Dahl's Toad-headed Turtle Threatened with Extinction

A recent study published in Conservation Genetics by researchers from the Universidad de los Andes, Universidad Nacional de Colombia, WCS (Wildlife Conservation Society), and the Turtle Survival Alliance (TSA) shows that the Dahl's Toad-headed Turtle (Mesoclemmys dahli), a rare reptile found only in Colombia, is threatened with extinction. The Dahl's Toad-headed Turtle lives in small bodies of water, streams, and small aquifers. The results from the study show important and alarming findings: the species is fragmented into at least four subpopulations, and although it still has high levels of genetic diversity, groups of individuals are small, isolated, and rarely in contact with other groups. The Dahl's Toad-headed Turtle is currently listed as "Critically Endangered" on the IUCN's Red List of Threatened Species.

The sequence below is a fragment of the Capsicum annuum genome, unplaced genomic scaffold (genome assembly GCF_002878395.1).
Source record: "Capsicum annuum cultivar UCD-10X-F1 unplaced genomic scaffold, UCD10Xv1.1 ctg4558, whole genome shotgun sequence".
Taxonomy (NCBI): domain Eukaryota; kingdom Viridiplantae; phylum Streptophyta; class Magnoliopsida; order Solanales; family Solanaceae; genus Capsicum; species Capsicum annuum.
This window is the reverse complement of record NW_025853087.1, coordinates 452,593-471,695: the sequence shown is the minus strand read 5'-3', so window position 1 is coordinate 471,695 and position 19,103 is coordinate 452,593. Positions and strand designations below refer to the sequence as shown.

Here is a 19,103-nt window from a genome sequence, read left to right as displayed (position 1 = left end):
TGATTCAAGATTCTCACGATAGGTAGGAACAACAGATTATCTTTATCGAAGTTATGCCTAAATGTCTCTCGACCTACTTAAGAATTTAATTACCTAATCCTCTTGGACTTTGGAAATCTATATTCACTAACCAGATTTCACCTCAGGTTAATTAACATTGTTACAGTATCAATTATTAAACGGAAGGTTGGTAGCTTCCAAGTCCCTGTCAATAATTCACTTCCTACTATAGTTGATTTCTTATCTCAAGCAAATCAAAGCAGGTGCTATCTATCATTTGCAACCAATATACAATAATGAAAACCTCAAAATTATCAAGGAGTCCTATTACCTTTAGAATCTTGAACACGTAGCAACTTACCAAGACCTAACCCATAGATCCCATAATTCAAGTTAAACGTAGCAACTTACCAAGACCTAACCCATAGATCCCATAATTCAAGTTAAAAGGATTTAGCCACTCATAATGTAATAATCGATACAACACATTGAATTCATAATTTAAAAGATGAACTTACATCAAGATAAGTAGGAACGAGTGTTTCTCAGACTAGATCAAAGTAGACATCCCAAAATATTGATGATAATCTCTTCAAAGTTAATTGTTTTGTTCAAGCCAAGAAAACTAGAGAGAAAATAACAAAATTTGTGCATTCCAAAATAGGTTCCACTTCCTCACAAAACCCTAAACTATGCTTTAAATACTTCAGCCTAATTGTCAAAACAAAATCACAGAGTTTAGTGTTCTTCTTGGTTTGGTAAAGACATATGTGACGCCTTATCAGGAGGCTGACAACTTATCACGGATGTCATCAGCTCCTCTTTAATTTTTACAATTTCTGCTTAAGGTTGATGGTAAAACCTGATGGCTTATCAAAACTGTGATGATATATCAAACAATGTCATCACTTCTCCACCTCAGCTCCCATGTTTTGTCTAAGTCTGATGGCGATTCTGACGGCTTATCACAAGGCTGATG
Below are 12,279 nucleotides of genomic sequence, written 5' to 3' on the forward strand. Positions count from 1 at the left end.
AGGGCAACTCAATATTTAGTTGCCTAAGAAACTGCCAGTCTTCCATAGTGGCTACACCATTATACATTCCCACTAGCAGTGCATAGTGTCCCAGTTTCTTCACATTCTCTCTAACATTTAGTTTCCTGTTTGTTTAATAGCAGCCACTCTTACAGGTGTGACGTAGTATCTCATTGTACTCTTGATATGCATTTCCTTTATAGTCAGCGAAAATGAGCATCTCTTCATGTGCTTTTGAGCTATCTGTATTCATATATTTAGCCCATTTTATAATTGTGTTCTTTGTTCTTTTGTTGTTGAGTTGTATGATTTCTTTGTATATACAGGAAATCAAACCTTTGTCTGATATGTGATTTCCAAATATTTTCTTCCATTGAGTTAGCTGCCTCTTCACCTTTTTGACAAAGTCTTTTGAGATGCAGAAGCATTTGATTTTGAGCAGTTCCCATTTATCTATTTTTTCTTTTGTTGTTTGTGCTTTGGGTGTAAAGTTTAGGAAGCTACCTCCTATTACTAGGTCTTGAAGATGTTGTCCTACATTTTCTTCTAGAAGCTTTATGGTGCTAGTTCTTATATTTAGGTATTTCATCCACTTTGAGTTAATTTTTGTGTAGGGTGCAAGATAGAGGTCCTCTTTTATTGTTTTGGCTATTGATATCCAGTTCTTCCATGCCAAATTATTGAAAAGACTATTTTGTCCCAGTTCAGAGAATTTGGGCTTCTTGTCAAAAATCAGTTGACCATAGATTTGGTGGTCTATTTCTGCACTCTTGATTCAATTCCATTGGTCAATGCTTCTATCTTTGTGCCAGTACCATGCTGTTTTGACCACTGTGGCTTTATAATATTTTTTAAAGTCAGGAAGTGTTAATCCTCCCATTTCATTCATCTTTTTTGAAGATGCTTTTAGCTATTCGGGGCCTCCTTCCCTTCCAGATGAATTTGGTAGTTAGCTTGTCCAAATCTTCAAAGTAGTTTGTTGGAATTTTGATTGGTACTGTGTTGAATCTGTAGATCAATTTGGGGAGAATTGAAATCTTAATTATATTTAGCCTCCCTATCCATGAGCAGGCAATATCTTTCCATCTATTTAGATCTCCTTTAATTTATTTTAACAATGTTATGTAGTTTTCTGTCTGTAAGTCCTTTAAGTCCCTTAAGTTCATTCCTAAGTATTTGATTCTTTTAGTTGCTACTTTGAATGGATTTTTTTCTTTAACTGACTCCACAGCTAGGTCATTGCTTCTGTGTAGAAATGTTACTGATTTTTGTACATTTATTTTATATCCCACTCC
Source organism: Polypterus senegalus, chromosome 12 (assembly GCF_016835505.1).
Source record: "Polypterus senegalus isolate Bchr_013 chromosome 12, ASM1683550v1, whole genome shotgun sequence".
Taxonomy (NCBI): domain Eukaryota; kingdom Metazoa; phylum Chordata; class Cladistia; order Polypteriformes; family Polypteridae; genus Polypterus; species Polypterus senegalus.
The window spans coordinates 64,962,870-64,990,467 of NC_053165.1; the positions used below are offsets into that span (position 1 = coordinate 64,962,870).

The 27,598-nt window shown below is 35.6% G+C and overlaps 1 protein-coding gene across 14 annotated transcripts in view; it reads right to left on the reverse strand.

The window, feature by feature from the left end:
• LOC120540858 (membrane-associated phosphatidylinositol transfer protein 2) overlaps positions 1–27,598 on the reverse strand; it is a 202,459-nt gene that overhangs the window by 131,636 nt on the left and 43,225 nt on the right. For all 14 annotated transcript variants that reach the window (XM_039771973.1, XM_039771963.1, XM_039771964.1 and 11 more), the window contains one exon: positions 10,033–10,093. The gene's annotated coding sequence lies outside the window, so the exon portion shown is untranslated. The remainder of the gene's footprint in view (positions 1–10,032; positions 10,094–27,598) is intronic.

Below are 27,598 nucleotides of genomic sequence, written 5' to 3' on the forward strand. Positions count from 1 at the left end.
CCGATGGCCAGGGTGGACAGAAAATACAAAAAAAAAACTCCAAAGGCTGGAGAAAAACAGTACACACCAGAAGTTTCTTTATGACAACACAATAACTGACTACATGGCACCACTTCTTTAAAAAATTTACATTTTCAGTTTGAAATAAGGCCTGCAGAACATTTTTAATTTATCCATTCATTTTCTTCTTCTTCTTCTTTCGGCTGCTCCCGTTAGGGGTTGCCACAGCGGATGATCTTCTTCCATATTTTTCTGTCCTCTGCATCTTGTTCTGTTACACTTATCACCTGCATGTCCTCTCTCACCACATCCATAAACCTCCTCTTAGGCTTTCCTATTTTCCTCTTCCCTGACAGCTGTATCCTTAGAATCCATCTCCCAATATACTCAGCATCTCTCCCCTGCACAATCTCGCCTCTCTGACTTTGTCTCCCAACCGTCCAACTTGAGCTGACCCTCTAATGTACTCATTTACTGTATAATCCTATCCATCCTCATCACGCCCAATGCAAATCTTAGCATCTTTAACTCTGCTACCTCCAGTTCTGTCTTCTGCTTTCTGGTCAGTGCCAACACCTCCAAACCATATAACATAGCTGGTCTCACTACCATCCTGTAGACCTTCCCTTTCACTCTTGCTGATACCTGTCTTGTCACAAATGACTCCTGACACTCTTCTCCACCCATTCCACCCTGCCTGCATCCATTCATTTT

Dahl’s Toad-headed Turtle (Family Chelidae) is a small to medium-sized freshwater turtle endemic to small streams and pools with a restricted range within the Tropical Dry Forest Biome of northern Colombia. Mesoclemmys dahli is omnivorous and feeds in the water, at night, primarily on snails, crustaceans, crabs, aquatic insects, tadpoles, frogs, small fish, dead animals, and occasionally plant material Castaño-Mora et al. (2005) found ants in the stomach contents of some animals that were estivating, suggesting they could also feed on land.

Science Newsline, Dec 6, 2017

German Forero-Medina et al. Conservation Biology of Freshwater Turtles and Tortoises. A Compilation Project of the IUCN/SSC Tortoise and Freshwater Turtle Specialist Group (A.G.J. Rhodin, P.C.H. Pritchard, P.P. van Dijk, R.A. Saumure, K.A. Buhlmann, J.B. Iverson, and R.A. Mittermeier, Eds.) Chelonian Research Monographs (ISSN 1088-7105) No. 5, doi:10.3854/crm.5.069.dahli.v1.2013